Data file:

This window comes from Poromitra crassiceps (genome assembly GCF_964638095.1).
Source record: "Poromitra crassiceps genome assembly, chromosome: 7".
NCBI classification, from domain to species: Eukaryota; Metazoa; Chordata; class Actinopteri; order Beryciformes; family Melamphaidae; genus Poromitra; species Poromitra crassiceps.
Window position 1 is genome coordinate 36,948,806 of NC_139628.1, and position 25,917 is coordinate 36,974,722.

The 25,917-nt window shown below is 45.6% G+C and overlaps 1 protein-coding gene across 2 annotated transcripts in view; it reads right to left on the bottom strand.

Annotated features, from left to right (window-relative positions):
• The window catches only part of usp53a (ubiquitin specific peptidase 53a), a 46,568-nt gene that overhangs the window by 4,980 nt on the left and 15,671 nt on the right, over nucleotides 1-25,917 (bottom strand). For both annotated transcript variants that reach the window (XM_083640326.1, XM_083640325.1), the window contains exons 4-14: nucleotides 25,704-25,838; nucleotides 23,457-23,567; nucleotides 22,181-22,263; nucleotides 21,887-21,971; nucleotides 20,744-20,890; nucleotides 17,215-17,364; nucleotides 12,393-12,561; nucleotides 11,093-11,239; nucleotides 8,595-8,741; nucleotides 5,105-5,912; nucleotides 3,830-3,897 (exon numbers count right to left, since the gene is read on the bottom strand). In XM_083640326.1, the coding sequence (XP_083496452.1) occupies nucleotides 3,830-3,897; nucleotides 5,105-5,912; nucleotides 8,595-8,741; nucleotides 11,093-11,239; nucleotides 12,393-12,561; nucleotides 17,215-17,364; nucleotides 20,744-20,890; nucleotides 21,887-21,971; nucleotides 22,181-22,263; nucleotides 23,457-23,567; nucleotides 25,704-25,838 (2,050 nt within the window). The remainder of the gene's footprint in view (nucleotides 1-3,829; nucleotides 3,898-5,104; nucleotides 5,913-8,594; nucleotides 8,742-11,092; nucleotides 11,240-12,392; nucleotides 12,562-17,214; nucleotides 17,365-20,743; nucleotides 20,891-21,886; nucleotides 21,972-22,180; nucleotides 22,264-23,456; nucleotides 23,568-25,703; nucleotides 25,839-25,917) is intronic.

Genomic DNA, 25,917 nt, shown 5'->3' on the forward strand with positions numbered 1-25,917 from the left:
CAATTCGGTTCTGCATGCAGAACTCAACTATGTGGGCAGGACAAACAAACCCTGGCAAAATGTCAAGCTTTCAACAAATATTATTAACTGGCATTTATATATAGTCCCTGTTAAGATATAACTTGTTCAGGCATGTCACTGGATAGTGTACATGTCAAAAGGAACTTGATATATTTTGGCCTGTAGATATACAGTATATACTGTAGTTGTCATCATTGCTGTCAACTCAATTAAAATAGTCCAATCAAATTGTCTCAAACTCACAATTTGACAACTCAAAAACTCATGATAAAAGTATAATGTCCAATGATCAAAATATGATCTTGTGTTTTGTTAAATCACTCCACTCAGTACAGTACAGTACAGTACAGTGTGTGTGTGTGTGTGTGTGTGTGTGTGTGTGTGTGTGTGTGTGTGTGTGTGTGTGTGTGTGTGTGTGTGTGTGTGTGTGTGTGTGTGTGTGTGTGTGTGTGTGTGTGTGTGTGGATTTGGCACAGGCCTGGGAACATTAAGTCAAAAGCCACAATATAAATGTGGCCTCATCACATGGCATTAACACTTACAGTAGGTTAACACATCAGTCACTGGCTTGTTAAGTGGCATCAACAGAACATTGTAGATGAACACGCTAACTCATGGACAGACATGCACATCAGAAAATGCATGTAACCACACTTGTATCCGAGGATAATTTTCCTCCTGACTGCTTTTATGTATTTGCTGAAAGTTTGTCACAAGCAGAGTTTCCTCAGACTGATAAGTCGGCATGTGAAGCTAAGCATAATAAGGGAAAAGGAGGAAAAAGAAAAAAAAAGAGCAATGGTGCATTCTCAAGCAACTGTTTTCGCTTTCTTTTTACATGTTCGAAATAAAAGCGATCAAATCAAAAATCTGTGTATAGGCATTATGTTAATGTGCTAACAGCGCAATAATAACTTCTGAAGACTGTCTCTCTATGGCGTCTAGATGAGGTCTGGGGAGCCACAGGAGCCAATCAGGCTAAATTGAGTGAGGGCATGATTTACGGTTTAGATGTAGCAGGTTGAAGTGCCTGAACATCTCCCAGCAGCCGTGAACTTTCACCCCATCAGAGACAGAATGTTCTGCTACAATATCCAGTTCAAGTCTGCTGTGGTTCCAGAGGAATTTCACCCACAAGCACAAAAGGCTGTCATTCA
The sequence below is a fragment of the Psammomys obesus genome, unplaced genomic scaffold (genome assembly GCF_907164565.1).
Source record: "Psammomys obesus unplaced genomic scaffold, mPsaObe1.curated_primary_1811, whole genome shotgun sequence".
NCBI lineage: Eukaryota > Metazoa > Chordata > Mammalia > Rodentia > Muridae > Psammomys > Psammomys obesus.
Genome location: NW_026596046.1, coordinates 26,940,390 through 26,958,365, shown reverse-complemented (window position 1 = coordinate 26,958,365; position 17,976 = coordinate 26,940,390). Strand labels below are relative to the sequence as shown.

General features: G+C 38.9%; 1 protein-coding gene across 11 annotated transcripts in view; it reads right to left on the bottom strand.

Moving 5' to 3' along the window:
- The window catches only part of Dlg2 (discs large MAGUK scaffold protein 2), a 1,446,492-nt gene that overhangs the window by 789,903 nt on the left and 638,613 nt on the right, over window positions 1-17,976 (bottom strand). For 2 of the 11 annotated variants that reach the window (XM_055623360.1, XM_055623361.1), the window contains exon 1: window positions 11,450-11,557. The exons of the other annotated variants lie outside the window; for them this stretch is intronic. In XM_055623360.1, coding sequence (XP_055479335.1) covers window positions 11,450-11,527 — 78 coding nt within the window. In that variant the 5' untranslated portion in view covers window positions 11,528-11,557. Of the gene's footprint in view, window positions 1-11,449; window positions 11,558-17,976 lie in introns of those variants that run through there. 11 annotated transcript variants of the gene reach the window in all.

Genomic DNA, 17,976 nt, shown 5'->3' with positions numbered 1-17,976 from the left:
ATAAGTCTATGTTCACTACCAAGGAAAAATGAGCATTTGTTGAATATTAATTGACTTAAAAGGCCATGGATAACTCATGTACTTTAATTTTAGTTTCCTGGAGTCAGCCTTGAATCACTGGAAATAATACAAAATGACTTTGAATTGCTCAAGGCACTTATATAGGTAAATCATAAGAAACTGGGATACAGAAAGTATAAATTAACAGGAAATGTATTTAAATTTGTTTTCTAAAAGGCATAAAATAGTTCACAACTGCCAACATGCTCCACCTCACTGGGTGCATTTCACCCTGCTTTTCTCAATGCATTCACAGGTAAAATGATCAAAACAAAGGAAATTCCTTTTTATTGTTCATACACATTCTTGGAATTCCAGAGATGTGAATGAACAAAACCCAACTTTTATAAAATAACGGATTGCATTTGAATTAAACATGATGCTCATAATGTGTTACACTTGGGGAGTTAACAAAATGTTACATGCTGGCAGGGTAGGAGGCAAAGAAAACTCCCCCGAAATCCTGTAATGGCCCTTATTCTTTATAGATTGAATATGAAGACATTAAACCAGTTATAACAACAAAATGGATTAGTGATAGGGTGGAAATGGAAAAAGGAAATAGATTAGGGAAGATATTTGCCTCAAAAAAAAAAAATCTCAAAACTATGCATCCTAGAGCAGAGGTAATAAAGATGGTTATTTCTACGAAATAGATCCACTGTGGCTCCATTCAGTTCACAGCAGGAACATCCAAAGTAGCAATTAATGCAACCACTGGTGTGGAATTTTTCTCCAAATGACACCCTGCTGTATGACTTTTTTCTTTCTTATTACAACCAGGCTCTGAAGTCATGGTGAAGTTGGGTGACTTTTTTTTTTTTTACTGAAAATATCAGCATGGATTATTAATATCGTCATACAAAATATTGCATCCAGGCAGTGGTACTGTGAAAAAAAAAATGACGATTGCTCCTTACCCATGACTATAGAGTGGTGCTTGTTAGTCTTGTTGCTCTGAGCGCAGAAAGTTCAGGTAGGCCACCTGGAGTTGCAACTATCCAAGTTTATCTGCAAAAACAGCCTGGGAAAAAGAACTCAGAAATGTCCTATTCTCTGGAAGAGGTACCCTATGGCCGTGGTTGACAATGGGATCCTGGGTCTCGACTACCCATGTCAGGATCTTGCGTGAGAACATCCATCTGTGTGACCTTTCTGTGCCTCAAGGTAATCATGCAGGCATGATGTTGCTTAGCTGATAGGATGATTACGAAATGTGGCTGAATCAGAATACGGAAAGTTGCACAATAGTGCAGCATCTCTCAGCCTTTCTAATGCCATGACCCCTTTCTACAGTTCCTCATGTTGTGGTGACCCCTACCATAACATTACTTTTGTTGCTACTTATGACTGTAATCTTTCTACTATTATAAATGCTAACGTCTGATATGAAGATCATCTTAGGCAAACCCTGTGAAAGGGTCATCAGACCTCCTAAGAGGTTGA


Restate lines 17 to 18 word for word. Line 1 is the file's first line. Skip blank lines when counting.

Genomic DNA, 17,976 nt, shown 5'->3' with positions numbered 1-17,976 from the left:
ATAAGTCTATGTTCACTACCAAGGAAAAATGAGCATTTGTTGAATATTAATTGACTTAAAAGGCCATGGATAACTCATGTACTTTAATTTTAGTTTCCTGGAGTCAGCCTTGAATCACTGGAAATAATACAAAATGACTTTGAATTGCTCAAGGCACTTATATAGGTAAATCATAAGAAACTGGGATACAGAAAGTATAAATTAACAGGAAATGTATTTAAATTTGTTTTCTAAAAGGCATAAAATAGTTCACAACTGCCAACATGCTCCACCTCACTGGGTGCATTTCACCCTGCTTTTCTCAATGCATTCACAGGTAAAATGATCAAAACAAAGGAAATTCCTTTTTATTGTTCATACACATTCTTGGAATTCCAGAGATGTGAATGAACAAAACCCAACTTTTATAAAATAACGGATTGCATTTGAATTAAACATGATGCTCATAATGTGTTACACTTGGGGAGTTAACAAAATGTTACATGCTGGCAGGGTAGGAGGCAAAGAAAACTCCCCCGAAATCCTGTAATGGCCCTTATTCTTTATAGATTGAATATGAAGACATTAAACCAGTTATAACAACAAAATGGATTAGTGATAGGGTGGAAATGGAAAAAGGAAATAGATTAGGGAAGATATTTGCCTCAAAAAAAAAAAATCTCAAAACTATGCATCCTAGAGCAGAGGTAATAAAGATGGTTATTTCTACGAAATAGATCCACTGTGGCTCCATTCAGTTCACAGCAGGAACATCCAAAGTAGCAATTAATGCAACCACTGGTGTGGAATTTTTCTCCAAATGACACCCTGCTGTATGACTTTTTTCTTTCTTATTACAACCAGGCTCTGAAGTCATGGTGAAGTTGGGTGACTTTTTTTTTTTTTACTGAAAATATCAGCATGGATTATTAATATCGTCATACAAAATATTGCATCCAGGCAGTGGTACTGTGAAAAAAAAAATGACGATTGCTCCTTACCCATGACTATAGAGTGGTGCTTGTTAGTCTTGTTGCTCTGAGCGCAGAAAGTTCAGGTAGGCCACCTGGAGTTGCAACTATCCAAGTTTATCTGCAAAAACAGCCTGGGAAAAAGAACTCAGAAATGTCCTATTCTCTGGAAGAGGTACCCTATGGCCGTGGTTGACAATGGGATCCTGGGTCTCGACTACCCATGTCAGGATCTTGCGTGAGAACATCCATCTGTGTGACCTTTCTGTGCCTCAAGGTAATCATGCAGGCATGATGTTGCTTAGCTGATAGGATGATTACGAAATGTGGCTGAATCAGAATACGGAAAGTTGCACAATAGTGCAGCATCTCTCAGCCTTTCTAATGCCATGACCCCTTTCTACAGTTCCTCATGTTGTGGTGACCCCTACCATAACATTACTTTTGTTGCTACTTATGACTGTAATCTTTCTACTATTATAAATGCTAACGTCTGATATGAAGATCATCTTAGGCAAACCCTGTGAAAGGGTCATCAGACCTCCTAAGAGGTTGA